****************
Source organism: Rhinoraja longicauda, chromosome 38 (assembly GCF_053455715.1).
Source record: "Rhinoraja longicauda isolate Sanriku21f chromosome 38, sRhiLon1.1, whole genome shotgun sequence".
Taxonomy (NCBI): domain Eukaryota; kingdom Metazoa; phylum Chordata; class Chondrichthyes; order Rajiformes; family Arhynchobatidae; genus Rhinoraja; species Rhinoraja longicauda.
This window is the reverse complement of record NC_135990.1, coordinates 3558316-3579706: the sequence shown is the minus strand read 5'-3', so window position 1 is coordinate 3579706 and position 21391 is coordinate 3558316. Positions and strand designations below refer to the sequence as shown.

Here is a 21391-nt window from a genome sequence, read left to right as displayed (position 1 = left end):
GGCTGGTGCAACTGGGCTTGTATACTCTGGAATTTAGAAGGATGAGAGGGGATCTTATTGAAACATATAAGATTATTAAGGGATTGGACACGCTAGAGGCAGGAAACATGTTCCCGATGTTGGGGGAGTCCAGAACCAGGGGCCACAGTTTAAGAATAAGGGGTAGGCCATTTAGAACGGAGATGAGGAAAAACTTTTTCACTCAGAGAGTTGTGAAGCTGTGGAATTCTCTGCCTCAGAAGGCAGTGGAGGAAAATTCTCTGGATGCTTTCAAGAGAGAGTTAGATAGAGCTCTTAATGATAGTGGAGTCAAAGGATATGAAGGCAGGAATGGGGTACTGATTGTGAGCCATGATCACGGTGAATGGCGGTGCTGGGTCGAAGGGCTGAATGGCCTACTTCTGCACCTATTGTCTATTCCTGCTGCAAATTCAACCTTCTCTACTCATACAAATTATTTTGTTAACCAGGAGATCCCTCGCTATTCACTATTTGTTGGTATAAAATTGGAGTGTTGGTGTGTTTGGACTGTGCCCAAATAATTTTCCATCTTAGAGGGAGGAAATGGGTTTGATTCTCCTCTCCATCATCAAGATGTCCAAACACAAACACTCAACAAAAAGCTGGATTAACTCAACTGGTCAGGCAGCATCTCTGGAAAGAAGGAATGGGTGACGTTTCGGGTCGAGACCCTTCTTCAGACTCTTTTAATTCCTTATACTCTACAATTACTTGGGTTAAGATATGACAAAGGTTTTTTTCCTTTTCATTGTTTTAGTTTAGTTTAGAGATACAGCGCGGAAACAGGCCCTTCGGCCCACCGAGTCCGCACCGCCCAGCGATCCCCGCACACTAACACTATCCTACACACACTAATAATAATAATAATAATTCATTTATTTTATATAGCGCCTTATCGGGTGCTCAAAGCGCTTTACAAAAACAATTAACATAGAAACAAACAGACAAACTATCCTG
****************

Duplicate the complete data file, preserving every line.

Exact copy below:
Source organism: Rhinoraja longicauda, chromosome 38 (assembly GCF_053455715.1).
Source record: "Rhinoraja longicauda isolate Sanriku21f chromosome 38, sRhiLon1.1, whole genome shotgun sequence".
Taxonomy (NCBI): domain Eukaryota; kingdom Metazoa; phylum Chordata; class Chondrichthyes; order Rajiformes; family Arhynchobatidae; genus Rhinoraja; species Rhinoraja longicauda.
This window is the reverse complement of record NC_135990.1, coordinates 3558316-3579706: the sequence shown is the minus strand read 5'-3', so window position 1 is coordinate 3579706 and position 21391 is coordinate 3558316. Positions and strand designations below refer to the sequence as shown.

Here is a 21391-nt window from a genome sequence, read left to right as displayed (position 1 = left end):
GGCTGGTGCAACTGGGCTTGTATACTCTGGAATTTAGAAGGATGAGAGGGGATCTTATTGAAACATATAAGATTATTAAGGGATTGGACACGCTAGAGGCAGGAAACATGTTCCCGATGTTGGGGGAGTCCAGAACCAGGGGCCACAGTTTAAGAATAAGGGGTAGGCCATTTAGAACGGAGATGAGGAAAAACTTTTTCACTCAGAGAGTTGTGAAGCTGTGGAATTCTCTGCCTCAGAAGGCAGTGGAGGAAAATTCTCTGGATGCTTTCAAGAGAGAGTTAGATAGAGCTCTTAATGATAGTGGAGTCAAAGGATATGAAGGCAGGAATGGGGTACTGATTGTGAGCCATGATCACGGTGAATGGCGGTGCTGGGTCGAAGGGCTGAATGGCCTACTTCTGCACCTATTGTCTATTCCTGCTGCAAATTCAACCTTCTCTACTCATACAAATTATTTTGTTAACCAGGAGATCCCTCGCTATTCACTATTTGTTGGTATAAAATTGGAGTGTTGGTGTGTTTGGACTGTGCCCAAATAATTTTCCATCTTAGAGGGAGGAAATGGGTTTGATTCTCCTCTCCATCATCAAGATGTCCAAACACAAACACTCAACAAAAAGCTGGATTAACTCAACTGGTCAGGCAGCATCTCTGGAAAGAAGGAATGGGTGACGTTTCGGGTCGAGACCCTTCTTCAGACTCTTTTAATTCCTTATACTCTACAATTACTTGGGTTAAGATATGACAAAGGTTTTTTTCCTTTTCATTGTTTTAGTTTAGTTTAGAGATACAGCGCGGAAACAGGCCCTTCGGCCCACCGAGTCCGCACCGCCCAGCGATCCCCGCACACTAACACTATCCTACACACACTAATAATAATAATAATAATTCATTTATTTTATATAGCGCCTTATCGGGTGCTCAAAGCGCTTTACAAAAACAATTAACATAGAAACAAACAGACAAACTATCCTG